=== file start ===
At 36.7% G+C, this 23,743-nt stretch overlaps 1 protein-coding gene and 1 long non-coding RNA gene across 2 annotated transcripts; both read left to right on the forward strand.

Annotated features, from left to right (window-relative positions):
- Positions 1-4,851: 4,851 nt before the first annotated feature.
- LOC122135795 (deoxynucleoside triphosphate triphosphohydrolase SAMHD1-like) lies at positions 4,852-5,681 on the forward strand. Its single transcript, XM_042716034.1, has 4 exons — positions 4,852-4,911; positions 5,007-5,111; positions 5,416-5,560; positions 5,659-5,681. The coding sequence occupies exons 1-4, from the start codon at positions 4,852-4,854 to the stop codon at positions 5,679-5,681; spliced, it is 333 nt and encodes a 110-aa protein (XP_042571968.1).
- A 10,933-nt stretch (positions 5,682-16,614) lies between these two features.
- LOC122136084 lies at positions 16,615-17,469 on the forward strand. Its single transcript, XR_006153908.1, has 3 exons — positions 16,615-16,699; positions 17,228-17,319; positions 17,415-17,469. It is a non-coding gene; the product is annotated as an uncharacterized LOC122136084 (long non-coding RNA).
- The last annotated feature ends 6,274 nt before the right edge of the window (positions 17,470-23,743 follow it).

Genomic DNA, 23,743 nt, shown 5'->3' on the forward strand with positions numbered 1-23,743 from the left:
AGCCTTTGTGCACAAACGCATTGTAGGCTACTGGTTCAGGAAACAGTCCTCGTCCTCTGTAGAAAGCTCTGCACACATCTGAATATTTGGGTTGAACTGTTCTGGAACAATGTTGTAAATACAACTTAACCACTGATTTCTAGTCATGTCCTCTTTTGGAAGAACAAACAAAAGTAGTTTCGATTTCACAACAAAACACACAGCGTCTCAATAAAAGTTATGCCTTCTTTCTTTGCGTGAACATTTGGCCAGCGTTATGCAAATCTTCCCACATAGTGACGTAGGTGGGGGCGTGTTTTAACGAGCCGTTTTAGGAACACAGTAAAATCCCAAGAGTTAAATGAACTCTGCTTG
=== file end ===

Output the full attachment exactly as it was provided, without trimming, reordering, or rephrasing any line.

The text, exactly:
At 36.7% G+C, this 23,743-nt stretch overlaps 1 protein-coding gene and 1 long non-coding RNA gene across 2 annotated transcripts; both read left to right on the forward strand.

Annotated features, from left to right (window-relative positions):
- Positions 1-4,851: 4,851 nt before the first annotated feature.
- LOC122135795 (deoxynucleoside triphosphate triphosphohydrolase SAMHD1-like) lies at positions 4,852-5,681 on the forward strand. Its single transcript, XM_042716034.1, has 4 exons — positions 4,852-4,911; positions 5,007-5,111; positions 5,416-5,560; positions 5,659-5,681. The coding sequence occupies exons 1-4, from the start codon at positions 4,852-4,854 to the stop codon at positions 5,679-5,681; spliced, it is 333 nt and encodes a 110-aa protein (XP_042571968.1).
- A 10,933-nt stretch (positions 5,682-16,614) lies between these two features.
- LOC122136084 lies at positions 16,615-17,469 on the forward strand. Its single transcript, XR_006153908.1, has 3 exons — positions 16,615-16,699; positions 17,228-17,319; positions 17,415-17,469. It is a non-coding gene; the product is annotated as an uncharacterized LOC122136084 (long non-coding RNA).
- The last annotated feature ends 6,274 nt before the right edge of the window (positions 17,470-23,743 follow it).

Genomic DNA, 23,743 nt, shown 5'->3' on the forward strand with positions numbered 1-23,743 from the left:
AGCCTTTGTGCACAAACGCATTGTAGGCTACTGGTTCAGGAAACAGTCCTCGTCCTCTGTAGAAAGCTCTGCACACATCTGAATATTTGGGTTGAACTGTTCTGGAACAATGTTGTAAATACAACTTAACCACTGATTTCTAGTCATGTCCTCTTTTGGAAGAACAAACAAAAGTAGTTTCGATTTCACAACAAAACACACAGCGTCTCAATAAAAGTTATGCCTTCTTTCTTTGCGTGAACATTTGGCCAGCGTTATGCAAATCTTCCCACATAGTGACGTAGGTGGGGGCGTGTTTTAACGAGCCGTTTTAGGAACACAGTAAAATCCCAAGAGTTAAATGAACTCTGCTTG